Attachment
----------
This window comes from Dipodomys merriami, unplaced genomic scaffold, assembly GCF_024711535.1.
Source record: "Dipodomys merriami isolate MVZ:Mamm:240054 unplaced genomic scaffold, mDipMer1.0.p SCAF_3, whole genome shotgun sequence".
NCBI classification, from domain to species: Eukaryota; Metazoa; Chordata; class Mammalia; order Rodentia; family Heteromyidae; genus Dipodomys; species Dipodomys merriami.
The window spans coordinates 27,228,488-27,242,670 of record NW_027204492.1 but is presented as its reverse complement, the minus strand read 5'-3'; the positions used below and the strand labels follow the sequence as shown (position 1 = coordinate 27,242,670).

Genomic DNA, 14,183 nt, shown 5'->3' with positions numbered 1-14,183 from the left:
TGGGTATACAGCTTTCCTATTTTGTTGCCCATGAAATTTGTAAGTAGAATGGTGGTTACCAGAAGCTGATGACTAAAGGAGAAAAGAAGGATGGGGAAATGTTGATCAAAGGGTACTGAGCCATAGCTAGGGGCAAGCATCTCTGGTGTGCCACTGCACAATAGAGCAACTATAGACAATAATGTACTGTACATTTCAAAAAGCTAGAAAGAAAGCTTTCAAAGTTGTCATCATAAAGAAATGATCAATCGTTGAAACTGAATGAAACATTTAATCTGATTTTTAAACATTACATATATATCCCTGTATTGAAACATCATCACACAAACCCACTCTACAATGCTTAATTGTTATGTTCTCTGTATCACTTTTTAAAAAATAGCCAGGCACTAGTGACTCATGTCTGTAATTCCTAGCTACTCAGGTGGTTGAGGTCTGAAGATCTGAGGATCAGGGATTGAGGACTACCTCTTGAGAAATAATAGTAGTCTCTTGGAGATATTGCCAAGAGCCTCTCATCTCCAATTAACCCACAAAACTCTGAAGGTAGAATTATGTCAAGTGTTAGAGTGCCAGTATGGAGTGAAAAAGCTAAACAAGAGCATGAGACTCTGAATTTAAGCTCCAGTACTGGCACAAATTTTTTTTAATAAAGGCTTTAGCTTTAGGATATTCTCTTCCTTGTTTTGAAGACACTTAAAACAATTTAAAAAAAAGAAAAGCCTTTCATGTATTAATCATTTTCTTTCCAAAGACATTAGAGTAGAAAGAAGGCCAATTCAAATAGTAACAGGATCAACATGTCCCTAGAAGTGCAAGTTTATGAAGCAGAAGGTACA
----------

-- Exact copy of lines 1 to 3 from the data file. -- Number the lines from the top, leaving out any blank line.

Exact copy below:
This window comes from Dipodomys merriami, unplaced genomic scaffold, assembly GCF_024711535.1.
Source record: "Dipodomys merriami isolate MVZ:Mamm:240054 unplaced genomic scaffold, mDipMer1.0.p SCAF_3, whole genome shotgun sequence".
NCBI classification, from domain to species: Eukaryota; Metazoa; Chordata; class Mammalia; order Rodentia; family Heteromyidae; genus Dipodomys; species Dipodomys merriami.